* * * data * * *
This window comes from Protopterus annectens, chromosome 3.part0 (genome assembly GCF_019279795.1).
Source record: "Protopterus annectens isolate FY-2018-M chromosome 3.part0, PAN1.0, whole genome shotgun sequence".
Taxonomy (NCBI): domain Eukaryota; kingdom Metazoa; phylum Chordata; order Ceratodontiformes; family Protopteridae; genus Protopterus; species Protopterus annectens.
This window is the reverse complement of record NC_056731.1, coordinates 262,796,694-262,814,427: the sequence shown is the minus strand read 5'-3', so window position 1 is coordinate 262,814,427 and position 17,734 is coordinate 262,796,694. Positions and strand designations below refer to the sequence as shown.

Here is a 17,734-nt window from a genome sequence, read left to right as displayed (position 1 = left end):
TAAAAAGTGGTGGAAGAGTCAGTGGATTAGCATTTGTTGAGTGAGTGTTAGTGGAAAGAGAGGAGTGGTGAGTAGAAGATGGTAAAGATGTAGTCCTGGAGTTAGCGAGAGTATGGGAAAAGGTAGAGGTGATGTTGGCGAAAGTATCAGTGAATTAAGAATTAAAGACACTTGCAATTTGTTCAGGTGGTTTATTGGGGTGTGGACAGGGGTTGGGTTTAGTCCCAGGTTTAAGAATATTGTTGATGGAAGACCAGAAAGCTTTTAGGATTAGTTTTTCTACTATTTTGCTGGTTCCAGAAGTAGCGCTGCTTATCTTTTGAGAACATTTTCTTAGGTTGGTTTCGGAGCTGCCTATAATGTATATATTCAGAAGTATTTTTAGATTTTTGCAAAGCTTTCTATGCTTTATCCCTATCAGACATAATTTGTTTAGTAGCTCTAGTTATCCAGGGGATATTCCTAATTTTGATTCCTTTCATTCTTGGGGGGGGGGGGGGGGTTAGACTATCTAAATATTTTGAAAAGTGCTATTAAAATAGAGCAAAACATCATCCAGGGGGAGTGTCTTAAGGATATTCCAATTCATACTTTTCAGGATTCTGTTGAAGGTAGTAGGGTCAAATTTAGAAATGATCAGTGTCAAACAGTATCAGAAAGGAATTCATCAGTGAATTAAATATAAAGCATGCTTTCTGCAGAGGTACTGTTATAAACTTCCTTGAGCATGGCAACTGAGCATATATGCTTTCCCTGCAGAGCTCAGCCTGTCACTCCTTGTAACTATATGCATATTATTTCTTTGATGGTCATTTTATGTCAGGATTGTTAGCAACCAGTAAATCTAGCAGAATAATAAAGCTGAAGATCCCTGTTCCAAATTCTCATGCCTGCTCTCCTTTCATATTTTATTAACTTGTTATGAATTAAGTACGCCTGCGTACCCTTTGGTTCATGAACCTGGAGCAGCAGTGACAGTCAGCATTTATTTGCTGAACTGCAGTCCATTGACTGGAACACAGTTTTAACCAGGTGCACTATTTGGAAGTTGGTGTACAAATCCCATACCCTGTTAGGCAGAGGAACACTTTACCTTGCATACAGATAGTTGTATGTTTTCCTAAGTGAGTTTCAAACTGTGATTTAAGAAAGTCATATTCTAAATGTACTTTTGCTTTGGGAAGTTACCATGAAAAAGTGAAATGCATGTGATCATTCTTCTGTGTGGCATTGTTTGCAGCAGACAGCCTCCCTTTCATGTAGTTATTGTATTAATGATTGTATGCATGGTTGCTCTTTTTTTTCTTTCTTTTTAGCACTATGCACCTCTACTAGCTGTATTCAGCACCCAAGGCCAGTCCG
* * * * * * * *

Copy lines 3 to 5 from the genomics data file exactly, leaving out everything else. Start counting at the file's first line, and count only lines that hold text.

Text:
Taxonomy (NCBI): domain Eukaryota; kingdom Metazoa; phylum Chordata; order Ceratodontiformes; family Protopteridae; genus Protopterus; species Protopterus annectens.
This window is the reverse complement of record NC_056731.1, coordinates 262,796,694-262,814,427: the sequence shown is the minus strand read 5'-3', so window position 1 is coordinate 262,814,427 and position 17,734 is coordinate 262,796,694. Positions and strand designations below refer to the sequence as shown.

Here is a 17,734-nt window from a genome sequence, read left to right as displayed (position 1 = left end):